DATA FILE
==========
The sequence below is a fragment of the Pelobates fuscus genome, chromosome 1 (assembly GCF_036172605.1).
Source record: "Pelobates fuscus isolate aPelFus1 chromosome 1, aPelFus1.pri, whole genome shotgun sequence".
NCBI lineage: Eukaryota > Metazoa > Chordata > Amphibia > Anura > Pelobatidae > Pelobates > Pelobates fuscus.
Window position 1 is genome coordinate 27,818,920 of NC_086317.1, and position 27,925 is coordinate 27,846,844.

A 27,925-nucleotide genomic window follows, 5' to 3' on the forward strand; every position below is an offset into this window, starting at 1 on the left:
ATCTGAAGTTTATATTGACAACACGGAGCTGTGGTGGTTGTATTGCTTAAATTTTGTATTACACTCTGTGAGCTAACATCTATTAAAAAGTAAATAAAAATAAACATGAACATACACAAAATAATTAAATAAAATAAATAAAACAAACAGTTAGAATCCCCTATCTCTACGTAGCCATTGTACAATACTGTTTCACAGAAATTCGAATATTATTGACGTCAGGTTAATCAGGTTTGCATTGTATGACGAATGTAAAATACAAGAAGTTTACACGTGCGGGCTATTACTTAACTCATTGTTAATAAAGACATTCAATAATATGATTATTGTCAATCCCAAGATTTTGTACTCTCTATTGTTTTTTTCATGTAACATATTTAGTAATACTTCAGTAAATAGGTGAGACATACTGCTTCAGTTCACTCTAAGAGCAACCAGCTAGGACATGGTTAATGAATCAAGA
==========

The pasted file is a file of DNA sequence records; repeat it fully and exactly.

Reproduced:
The sequence below is a fragment of the Pelobates fuscus genome, chromosome 1 (assembly GCF_036172605.1).
Source record: "Pelobates fuscus isolate aPelFus1 chromosome 1, aPelFus1.pri, whole genome shotgun sequence".
NCBI lineage: Eukaryota > Metazoa > Chordata > Amphibia > Anura > Pelobatidae > Pelobates > Pelobates fuscus.
Window position 1 is genome coordinate 27,818,920 of NC_086317.1, and position 27,925 is coordinate 27,846,844.

A 27,925-nucleotide genomic window follows, 5' to 3' on the forward strand; every position below is an offset into this window, starting at 1 on the left:
ATCTGAAGTTTATATTGACAACACGGAGCTGTGGTGGTTGTATTGCTTAAATTTTGTATTACACTCTGTGAGCTAACATCTATTAAAAAGTAAATAAAAATAAACATGAACATACACAAAATAATTAAATAAAATAAATAAAACAAACAGTTAGAATCCCCTATCTCTACGTAGCCATTGTACAATACTGTTTCACAGAAATTCGAATATTATTGACGTCAGGTTAATCAGGTTTGCATTGTATGACGAATGTAAAATACAAGAAGTTTACACGTGCGGGCTATTACTTAACTCATTGTTAATAAAGACATTCAATAATATGATTATTGTCAATCCCAAGATTTTGTACTCTCTATTGTTTTTTTCATGTAACATATTTAGTAATACTTCAGTAAATAGGTGAGACATACTGCTTCAGTTCACTCTAAGAGCAACCAGCTAGGACATGGTTAATGAATCAAGA